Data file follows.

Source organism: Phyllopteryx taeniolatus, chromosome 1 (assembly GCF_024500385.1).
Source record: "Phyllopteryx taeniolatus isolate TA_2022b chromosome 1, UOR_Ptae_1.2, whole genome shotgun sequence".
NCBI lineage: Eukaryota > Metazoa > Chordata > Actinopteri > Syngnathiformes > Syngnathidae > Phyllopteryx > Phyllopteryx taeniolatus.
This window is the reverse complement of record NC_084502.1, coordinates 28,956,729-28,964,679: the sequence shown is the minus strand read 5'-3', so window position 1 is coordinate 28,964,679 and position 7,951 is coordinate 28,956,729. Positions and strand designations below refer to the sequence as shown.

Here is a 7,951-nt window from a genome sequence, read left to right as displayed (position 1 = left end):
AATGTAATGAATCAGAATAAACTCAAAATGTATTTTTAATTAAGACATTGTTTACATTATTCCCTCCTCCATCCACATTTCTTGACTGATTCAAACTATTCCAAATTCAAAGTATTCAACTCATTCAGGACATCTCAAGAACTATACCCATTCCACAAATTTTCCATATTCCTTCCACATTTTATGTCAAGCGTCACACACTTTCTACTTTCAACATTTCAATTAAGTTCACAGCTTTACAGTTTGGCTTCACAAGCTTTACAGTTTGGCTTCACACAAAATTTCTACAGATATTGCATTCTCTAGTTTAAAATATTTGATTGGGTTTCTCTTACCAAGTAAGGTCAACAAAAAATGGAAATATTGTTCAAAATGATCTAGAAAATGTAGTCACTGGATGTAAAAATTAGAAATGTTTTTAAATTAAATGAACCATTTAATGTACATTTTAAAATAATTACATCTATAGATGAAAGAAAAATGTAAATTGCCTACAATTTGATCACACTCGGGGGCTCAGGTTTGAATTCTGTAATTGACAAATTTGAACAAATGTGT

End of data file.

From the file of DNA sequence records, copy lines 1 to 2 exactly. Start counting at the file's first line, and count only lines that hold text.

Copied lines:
Source organism: Phyllopteryx taeniolatus, chromosome 1 (assembly GCF_024500385.1).
Source record: "Phyllopteryx taeniolatus isolate TA_2022b chromosome 1, UOR_Ptae_1.2, whole genome shotgun sequence".